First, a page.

I’m actually pretty excited about this, but at the same time, I’m really pretty scared. I mean, I’am an African American woman who has grown up with the same cuisine most every other Black person has. I mean, I love greens and ham hocks, but I humbled myself and made the switch to smoked turkey tails. I love homemade macaroni and cheese and limit that now to just the holidays. I used to love fried chicken, which I completely gave up on, but I would continue to try to eat at Harold’s (Chi Town you know what I mean) but after giving up so many other things, Harold’s makes me ill now.
What are my last vices?
Microwave popcorn and an occasional diet soda.
I know someone will educate me about this as well, but take it easy on me. I’ve just received a resignation letter from my afternoon friend, Mr. Microwave Popcorn, mind you, and I just picked up another box today at the store. <Insert sad face here.>
But I am determined to live the life of my dreams and not have to hide behind knee length workout pants for the rest of my life. I don’t want to preach to others about the health and diet changes they need to make and not know, or face, the agony–and excitement–of changing too!
Some day I will be on stage in shorts endorsing some cool fitness outfits unafraid to show my hamstrings, so I’m going to open myself to new possibilities in my diet, not only for my sake and my thighs, but to also be a model first and foremost for my six daughters. I know it may not be easy. But it will be worth it.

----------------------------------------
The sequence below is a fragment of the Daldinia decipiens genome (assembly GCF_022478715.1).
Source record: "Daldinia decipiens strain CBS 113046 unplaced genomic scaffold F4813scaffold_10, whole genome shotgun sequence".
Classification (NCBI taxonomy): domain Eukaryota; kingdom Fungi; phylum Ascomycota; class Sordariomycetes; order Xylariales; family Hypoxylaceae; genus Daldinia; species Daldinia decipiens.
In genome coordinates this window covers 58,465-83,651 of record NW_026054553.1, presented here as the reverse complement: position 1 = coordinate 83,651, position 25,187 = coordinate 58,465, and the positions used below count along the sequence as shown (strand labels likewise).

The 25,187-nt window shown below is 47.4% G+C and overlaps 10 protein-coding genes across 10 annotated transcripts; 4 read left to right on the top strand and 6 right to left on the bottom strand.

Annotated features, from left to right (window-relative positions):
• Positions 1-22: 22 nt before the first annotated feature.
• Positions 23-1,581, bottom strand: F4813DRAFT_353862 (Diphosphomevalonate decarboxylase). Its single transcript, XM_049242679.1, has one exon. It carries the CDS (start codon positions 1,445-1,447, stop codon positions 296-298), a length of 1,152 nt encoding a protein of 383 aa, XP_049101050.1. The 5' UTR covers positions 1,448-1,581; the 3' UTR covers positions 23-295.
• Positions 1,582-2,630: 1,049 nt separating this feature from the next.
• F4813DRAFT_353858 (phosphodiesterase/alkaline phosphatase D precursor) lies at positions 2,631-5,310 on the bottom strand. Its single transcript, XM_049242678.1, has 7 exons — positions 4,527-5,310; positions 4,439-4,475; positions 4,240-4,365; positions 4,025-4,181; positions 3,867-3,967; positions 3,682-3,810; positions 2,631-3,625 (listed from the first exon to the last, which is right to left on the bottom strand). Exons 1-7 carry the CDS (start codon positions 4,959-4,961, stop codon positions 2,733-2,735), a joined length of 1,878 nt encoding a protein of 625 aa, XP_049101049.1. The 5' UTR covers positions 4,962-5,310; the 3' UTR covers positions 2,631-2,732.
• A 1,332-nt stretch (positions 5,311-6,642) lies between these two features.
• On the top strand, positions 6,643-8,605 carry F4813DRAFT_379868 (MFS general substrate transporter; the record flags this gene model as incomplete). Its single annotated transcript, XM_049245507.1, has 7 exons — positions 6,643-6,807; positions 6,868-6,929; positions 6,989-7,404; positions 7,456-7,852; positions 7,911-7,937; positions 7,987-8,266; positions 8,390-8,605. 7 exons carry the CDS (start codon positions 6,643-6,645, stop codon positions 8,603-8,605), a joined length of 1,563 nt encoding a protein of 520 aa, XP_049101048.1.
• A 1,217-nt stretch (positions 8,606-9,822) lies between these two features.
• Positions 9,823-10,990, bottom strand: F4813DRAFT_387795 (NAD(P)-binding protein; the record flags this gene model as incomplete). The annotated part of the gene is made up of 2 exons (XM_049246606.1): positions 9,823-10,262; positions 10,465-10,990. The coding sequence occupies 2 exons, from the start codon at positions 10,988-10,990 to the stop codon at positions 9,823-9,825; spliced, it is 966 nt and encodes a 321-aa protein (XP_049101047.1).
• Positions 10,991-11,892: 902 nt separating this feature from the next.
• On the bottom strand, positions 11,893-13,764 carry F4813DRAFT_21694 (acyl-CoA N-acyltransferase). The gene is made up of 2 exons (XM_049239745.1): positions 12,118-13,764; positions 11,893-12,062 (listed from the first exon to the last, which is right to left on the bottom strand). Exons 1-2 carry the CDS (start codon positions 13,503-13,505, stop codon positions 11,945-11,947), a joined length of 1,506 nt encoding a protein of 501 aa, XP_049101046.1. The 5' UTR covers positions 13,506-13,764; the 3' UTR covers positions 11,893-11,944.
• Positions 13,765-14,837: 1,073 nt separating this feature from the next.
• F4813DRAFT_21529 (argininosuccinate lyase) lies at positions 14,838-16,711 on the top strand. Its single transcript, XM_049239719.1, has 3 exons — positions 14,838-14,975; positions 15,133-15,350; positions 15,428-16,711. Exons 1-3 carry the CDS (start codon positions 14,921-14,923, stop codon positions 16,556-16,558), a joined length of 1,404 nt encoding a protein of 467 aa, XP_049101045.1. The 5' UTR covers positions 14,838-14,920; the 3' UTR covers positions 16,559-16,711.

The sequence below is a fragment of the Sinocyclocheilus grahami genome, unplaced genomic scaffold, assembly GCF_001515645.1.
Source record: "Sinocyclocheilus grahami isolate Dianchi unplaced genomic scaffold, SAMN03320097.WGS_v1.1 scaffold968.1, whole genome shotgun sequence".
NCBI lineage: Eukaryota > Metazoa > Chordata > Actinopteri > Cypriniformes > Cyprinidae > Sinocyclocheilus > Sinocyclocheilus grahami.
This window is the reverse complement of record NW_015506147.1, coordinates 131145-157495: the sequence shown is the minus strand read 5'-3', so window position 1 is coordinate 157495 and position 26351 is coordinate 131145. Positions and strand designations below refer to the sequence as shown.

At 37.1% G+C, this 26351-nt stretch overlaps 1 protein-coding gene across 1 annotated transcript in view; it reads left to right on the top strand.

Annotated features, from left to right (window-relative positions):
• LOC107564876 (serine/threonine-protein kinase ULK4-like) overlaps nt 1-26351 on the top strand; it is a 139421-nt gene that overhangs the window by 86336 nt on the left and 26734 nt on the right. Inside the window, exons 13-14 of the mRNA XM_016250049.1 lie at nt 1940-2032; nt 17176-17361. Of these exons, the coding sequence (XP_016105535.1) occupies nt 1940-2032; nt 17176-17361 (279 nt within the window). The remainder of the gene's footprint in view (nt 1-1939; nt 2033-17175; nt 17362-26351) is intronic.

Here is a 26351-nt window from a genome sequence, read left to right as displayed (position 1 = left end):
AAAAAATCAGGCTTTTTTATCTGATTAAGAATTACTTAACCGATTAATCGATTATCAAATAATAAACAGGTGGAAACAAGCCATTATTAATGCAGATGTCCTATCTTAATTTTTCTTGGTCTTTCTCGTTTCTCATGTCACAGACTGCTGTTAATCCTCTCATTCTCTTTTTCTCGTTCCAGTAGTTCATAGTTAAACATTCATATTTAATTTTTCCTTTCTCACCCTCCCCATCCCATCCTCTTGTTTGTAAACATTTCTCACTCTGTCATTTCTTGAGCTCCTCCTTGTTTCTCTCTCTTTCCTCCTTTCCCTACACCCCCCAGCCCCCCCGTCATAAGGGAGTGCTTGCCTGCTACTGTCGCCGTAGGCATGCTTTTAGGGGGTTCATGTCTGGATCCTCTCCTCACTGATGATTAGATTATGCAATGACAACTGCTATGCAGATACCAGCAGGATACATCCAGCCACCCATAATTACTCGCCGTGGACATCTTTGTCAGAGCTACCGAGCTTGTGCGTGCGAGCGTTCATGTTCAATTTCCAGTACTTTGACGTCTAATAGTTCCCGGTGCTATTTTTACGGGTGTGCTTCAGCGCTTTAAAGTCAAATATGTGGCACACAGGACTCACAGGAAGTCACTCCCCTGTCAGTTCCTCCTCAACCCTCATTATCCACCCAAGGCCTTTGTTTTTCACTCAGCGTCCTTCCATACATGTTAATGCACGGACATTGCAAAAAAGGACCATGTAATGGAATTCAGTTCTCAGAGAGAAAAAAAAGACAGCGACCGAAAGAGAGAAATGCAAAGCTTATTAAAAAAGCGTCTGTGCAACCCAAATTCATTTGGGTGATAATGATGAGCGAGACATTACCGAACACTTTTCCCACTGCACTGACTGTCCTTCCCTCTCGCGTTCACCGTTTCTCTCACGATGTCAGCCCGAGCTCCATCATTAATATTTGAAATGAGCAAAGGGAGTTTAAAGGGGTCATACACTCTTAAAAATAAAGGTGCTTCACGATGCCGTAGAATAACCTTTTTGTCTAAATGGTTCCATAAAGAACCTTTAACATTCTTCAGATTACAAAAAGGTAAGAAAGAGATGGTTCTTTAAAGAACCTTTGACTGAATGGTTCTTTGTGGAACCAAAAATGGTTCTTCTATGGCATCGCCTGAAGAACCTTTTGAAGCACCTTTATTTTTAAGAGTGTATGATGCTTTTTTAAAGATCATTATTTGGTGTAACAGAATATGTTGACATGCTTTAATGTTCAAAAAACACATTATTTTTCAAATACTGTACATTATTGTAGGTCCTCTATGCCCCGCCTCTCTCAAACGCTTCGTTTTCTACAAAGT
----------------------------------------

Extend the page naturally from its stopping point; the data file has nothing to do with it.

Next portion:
ABOUT ME: Over ten years ago, I stumbled into the world of health and fitness. At the time, I had just had my fourth daughter in January, and by Spring could not fit anything in my closet. I joined a gym and began exercising with my co-workers in Deerfield at Bally Total Fitness when it opened at 5:30AM, and I lived on the North side on Fullerton and Ashland, some 20 miles away. I was desperate and determined. From there I began to teach step aerobics classes at Chicago State University where my mom worked, when an instructor cancelled at the last minute. Aside from taking a few classes at the Ballys in Deerfield, I had no formal teaching experience whatsoever. From there, I’ve gone on to acquire the American Council on Exercise (ACE) Group Exercise and Personal Training certifications, as well as certifications with the Aerobics and Fitness Association of America (AFAA) for Group Fitness, the Aquatic Exercise Association (AEA) for Water Fitness, and many specialty certs for kickboxing, pre-and post-natal moms, dance, and the like. I went on to further my studies by earning my second graduate degree in Exercise Science and Health Promotion from the California University of Pennsylvania in 2007, with my first degree being in Writing from DePaul University (1999). I love teaching and writing and the freedom it allows me to be available to my six daughters in which two are adults, two are teenagers, and the last two are twin 5yr olds. As mentioned, I attribute much of my latest health successes to the simplicity of the Body by Vi Project 10 Challenge and thank God that I am now in a position to help millions of others improve their health in the face of this daunting obesity epidemic. I am vowing to improve my own personal nutrition so as to stand against hypocrisy, but to also embrace the fullness of life God has for us all as He said in 3 Jn 1: 2, “Beloved, I pray that you may prosper in all things and be in health, just as your soul prospers.”